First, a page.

When Inigo Philbrick And I Tried To Cut A Banksy Out Of The Wall It Was Painted On

To be a good art dealer you need to be both prescient and manipulative. The mere ability to spot a trend or an artist is not enough. You have to know how to get what you want from the situation, to buy early and hold your nerve. That I never had this instinct can be evidenced by the fact that when I went to the British street artist Banksy’s Christmas pop-up, Santa’s Ghetto, in December 2004, I bought two prints for £100 each. I took them home, stuck one on my wall with drawing pins in the full glare of a south-facing window, and the other I promptly lost to the murky gods of the underbed. Today, in good condition, those prints would be worth upwards of £150,000. Each.

When I told Inigo [Philbrick] this story he almost fell off his chair laughing. The art world at the time cared little for Banksy and I suspect the feeling was mutual. Inigo, however, sensed opportunity. One afternoon in the autumn of 2007, he emailed me an image of a pair of metal doors. The email contained no text but the subject line read, “Call me when you’ve seen this.” At first I was confused. The doors looked ordinary, grubby. The photo was blurry but when I zoomed in I noticed at the bottom of the door on the left what appeared to be a Banksy rat wearing a baseball cap and holding a beatbox on its shoulder.

When I arrived at the rat’s location in east London half an hour later, it was dark and raining. I found Inigo sitting on a low wall, huddled under an umbrella and glued to his BlackBerry. “I’ve found the owner on the Land Registry,” he said flatly, “but I don’t think that’s the way to do this. What we want to do is find whoever’s in charge of the building and offer to replace the doors and bang him some cash. Say five grand for the door and 10 for the guy? We want him to feel incentivised.”

“Where are we going to get £15,000 from?”

“We’ll figure all that out,” said Inigo dismissively. “The important thing is to get in with our offer quickly and keep the building guy quiet. We don’t want him finding out what it could be worth.”

“How much do you think it’s worth?”

“I won’t know until we hear back from my guy at Phillips, but I would guess upwards of £50k.”

Inigo and I returned early on a Saturday and the building, which housed offices and design studios, was quiet. Through the plate glass windows we could see a cleaner at work and a security guard dozing off. He shuddered awake as I pushed at the locked glass doors. I smiled broadly. He levered himself out of his chair, all 6ft 6in of him.

“Hi,” I said cheerily. “Are you the building manager?”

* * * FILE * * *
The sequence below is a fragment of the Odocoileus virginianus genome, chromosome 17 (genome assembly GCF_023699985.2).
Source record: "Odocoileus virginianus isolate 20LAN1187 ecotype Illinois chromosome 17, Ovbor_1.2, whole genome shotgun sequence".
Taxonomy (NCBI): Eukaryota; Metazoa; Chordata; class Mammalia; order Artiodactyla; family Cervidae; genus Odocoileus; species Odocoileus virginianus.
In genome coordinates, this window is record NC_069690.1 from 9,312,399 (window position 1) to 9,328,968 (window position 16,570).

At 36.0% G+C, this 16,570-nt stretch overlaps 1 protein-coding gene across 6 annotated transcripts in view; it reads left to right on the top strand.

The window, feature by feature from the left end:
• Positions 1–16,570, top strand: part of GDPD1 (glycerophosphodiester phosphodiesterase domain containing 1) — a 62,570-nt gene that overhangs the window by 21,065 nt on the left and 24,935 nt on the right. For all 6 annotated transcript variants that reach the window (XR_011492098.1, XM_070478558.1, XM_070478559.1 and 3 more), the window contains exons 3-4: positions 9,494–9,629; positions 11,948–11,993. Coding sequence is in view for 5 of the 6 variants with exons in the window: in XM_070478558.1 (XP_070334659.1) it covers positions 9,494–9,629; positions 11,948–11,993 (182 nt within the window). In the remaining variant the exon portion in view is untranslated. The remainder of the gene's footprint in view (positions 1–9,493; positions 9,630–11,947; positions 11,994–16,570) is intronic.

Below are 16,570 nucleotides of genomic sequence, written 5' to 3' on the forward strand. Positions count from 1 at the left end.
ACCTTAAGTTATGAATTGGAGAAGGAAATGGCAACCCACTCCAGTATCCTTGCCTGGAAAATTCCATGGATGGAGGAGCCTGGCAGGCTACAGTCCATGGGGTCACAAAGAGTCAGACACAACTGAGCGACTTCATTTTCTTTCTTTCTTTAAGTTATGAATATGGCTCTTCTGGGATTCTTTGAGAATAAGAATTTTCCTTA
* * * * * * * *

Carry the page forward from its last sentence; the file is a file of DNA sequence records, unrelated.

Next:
“Yes.” And then after some consideration he said, “Sometimes.” That was good enough for me.

“We’re interested in your doors.”

We walked around to the back of the building, Inigo keeping a few paces behind, failing to suppress a grin. The man looked at the doors and then back at me. “So what do you want? Is there something wrong?” he asked.

“We collect street art,” I told him grandiloquently. “We want to buy the doors for that rat.” He looked at me like I had suddenly broken into song.

Inigo stepped forward and interjected. “We’re happy to pay for them to be replaced. And to give you some cash if you could help us make this happen.” The man stared at Inigo and then back at me before he crouched down in front of the door and inspected the Banksy rat. “You really want this?” he asked, looking up at us both. “I’ll have to talk to the building manager.”

“I thought you were the building manager?” I said.

“I’m just the night manager. Stuff like this,” he said, pointing to the rat, “has to go through him. Must be worth something to you, all this effort … ” He trailed off. “You’ll have to come back on Monday.”

The following week, Inigo called. “They fucking fucked us, dude. The door. It’s gone. I went past just now and there are some guys putting in new doors.”

Weeks later, Inigo and I were walking home from a night out when his pace quickened. “I found something you need to see.” We quickly reached a motorbike shop in Clerkenwell with an empty lot beside it. Inigo turned to show me the side wall. The render was a patchy white and a large area had been haphazardly rollered with grey paint. On top were four stencilled black and white figures – older people’s faces atop bodies dressed in youthful streetwear. One, a woman with hair rollers and a chain, sat on a 1980s-style beatbox. Above, sprayed in hot pink paint, were the words OLD SKOOL.

“I’m not 100% it’s a Banksy yet,” Inigo said after letting the impact of the reveal land; even drunk on a wet street late at night, Inigo instinctively knew how to show an artwork. “I’ve sent an image to David.” (David was a fellow student at Goldsmiths and Banksy obsessive who managed to write almost all his essays, no matter the question, about Banksy.)